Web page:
cats +dogs
Match anything that has all 4 animals (cats, dogs, horses, cows):
cats +dogs +horses +cows
Operator: OR
The OR operator is represented as a space between string matches. It will match anything that has at least one of your query terms:
Match anything that has either cats or dogs:
cats dogs
Match anything that has any of the 4 animals:
cats dogs horses cows
Operator: -
Using the - operator will match anything that doesn't have the query term in it. Here are some examples:
Match anything without the word dogs:
-dogs
Match anything that doesn't contain dogs or cats:
-(dogs cats)
-dogs -cats
Using Multiple Operators
You can use multiple operators together, to form more complex queries. Here are some examples:
Match anything that doesn't contain cats, but does contain dogs, or contains fish:
-cats +dogs OR fish
((-cats) +dogs) OR fish
Operator Precedence
When more than one operator is used in a query, - is processed first, then +, then OR. To change the precedence of operators, use brackets to separate different statements in your query, much like how you would in an arithmetic expression. Brackets may also improve the readability of your queries, and do not affect performance. Here are some examples:
In this example, dogs and birds will be evaluated first because + has a higher precedence than OR:
cats dogs +birds
To change the meaning of the example above, use brackets:
(cats dogs) +birds
The example below has the same meaning as the first example, but is much easier to understand:
(dogs +birds) cats
You can use the - operator to invert the meaning of a bracketed query. The query below will search for all text that doesn't contain dogs, or doesn't contain cats:
-(dogs +cats)
The query below will search for either cats or dogs, but not both:
(dogs cats) -(dogs +cats)
Phrases
You can search for exact phrase matches, even ones that contain operators, by using quotes. Here is an example:
This example will search for the exact phrase "dogs +cars are great", the + operator is ignored because it is in quotes:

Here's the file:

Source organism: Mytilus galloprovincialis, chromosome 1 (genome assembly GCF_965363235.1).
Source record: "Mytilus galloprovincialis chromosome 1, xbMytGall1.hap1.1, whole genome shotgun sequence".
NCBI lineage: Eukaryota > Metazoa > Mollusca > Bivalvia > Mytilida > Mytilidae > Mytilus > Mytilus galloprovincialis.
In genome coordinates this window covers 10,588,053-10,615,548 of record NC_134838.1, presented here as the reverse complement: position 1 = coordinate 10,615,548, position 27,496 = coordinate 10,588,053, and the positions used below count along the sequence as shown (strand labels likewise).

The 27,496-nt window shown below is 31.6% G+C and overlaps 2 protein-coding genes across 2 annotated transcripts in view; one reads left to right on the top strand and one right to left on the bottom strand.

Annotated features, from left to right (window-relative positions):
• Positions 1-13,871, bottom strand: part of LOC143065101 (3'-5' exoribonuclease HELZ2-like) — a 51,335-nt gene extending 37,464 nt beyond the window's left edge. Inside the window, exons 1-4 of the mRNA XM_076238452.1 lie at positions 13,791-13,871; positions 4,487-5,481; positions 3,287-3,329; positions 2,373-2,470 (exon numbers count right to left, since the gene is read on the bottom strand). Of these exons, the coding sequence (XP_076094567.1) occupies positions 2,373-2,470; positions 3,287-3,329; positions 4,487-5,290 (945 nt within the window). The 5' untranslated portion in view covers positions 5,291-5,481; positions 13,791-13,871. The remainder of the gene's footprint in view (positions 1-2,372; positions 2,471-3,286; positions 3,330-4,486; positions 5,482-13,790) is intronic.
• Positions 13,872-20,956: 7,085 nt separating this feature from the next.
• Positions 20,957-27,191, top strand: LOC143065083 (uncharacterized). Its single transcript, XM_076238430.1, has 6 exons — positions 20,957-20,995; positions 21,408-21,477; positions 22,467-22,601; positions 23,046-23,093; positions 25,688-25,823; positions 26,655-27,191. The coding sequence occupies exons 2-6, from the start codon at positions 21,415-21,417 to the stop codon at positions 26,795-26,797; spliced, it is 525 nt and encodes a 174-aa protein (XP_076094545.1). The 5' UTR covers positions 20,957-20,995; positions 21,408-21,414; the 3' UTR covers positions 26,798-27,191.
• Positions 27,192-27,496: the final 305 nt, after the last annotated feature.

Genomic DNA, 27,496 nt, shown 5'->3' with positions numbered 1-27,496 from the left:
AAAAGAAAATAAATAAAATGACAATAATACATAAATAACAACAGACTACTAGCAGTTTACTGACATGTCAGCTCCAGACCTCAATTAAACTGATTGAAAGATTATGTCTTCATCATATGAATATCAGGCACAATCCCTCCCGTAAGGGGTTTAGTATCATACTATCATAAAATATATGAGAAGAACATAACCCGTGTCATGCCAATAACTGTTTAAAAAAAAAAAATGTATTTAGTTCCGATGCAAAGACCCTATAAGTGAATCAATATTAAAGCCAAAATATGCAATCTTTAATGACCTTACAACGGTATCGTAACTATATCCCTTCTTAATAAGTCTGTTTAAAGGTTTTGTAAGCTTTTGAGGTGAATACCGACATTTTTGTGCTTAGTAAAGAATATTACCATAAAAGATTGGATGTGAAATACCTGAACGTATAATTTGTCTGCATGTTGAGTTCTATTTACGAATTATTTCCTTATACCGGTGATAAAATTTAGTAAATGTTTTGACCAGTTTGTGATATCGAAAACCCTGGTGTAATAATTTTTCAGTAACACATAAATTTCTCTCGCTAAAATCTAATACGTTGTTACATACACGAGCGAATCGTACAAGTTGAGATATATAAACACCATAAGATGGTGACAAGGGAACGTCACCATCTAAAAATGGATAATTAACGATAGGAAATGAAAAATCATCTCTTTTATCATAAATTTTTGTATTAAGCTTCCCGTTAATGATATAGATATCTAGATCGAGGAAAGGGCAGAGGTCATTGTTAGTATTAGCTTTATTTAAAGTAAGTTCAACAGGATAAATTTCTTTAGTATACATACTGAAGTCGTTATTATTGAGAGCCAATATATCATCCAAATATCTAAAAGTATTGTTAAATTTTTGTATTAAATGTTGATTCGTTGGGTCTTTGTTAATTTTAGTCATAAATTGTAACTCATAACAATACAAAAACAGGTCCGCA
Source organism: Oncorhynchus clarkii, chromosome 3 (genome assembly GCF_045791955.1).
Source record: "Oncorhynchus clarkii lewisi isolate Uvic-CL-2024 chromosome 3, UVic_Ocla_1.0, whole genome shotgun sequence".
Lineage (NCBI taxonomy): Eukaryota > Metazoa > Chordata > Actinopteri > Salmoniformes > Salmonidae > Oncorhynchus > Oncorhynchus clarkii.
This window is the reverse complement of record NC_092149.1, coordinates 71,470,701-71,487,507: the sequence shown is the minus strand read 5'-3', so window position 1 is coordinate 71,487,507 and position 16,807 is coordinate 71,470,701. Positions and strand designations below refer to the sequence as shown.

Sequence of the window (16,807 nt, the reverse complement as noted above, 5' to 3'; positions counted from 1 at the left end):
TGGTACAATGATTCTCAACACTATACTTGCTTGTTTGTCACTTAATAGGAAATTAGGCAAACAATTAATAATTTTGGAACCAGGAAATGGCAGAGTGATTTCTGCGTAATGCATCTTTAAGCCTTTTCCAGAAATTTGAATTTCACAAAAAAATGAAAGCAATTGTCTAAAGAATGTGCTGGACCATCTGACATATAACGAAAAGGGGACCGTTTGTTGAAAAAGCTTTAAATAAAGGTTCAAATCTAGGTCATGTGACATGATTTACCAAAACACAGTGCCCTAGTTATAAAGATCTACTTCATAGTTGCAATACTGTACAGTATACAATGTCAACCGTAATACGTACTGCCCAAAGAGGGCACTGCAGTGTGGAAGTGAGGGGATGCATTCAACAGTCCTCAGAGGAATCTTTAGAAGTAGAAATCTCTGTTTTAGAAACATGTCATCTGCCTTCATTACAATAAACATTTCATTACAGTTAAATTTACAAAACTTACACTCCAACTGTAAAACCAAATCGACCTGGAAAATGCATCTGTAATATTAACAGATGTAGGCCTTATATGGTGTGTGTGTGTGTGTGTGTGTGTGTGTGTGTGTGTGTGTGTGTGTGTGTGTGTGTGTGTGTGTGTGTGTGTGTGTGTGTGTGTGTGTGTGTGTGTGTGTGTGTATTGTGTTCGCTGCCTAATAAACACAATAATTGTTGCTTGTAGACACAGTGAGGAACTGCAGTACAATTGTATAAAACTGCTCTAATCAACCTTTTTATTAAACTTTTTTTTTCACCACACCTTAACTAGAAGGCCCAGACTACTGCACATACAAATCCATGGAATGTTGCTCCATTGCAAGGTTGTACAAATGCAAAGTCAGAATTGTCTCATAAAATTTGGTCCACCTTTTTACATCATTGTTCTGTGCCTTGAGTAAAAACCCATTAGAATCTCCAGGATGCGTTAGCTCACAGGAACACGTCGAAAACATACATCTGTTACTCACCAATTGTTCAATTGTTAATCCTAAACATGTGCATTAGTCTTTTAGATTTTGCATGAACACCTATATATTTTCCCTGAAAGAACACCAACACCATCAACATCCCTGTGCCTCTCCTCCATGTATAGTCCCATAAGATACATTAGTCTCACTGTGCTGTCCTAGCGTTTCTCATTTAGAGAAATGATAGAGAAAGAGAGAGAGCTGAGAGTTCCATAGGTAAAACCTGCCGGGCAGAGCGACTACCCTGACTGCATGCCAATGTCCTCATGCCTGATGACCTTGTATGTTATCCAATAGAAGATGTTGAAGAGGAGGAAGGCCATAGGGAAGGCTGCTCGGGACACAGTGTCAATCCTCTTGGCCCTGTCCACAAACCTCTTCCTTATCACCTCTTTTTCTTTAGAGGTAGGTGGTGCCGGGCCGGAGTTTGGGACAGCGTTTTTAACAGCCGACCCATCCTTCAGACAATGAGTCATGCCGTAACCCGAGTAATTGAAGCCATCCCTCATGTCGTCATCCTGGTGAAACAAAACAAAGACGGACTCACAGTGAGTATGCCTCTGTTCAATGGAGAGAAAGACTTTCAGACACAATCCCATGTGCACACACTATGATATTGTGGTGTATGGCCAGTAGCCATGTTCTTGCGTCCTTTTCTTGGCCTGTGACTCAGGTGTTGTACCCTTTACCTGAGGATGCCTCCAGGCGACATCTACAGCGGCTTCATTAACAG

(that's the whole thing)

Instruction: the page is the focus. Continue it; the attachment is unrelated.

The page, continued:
"dogs +cars are great"
Escaping Quotes
To search for quotes within text, escape the character with a backslash (as shown below) to tell the query that you are searching for quotes, and not searching for a phrase.
The example below will search for "dogs" (with the quotes) in the search text:
\"dogs\"
Match Count Operator
To specify the number of times a phrase should be matched, use the match count operator. The amount can be any positive whole number, including zero.
The example below will match the phrase dogs if it is found exactly 3 times:
dogs{3}
Equality Modifier
To match text exactly, you can use the equality modifier on a search term.
The example below will match the phrase "dogs", but will not match things like "dogs and cats":
==dogs
Word Boundary Modifier
To look for specific words in text, you can use the word boundary modifier.
The example below will match the phrases "dogs" or "dogs and cats", but will not match things like "hotdogs":
=dogs
You can still use other operators with the word boundary and equality modifiers, and you can also wrap terms in quotes to include spaces and other special characters
The example below will match any text that is not exactly equal to "cats and dogs":
-=="cats and dogs"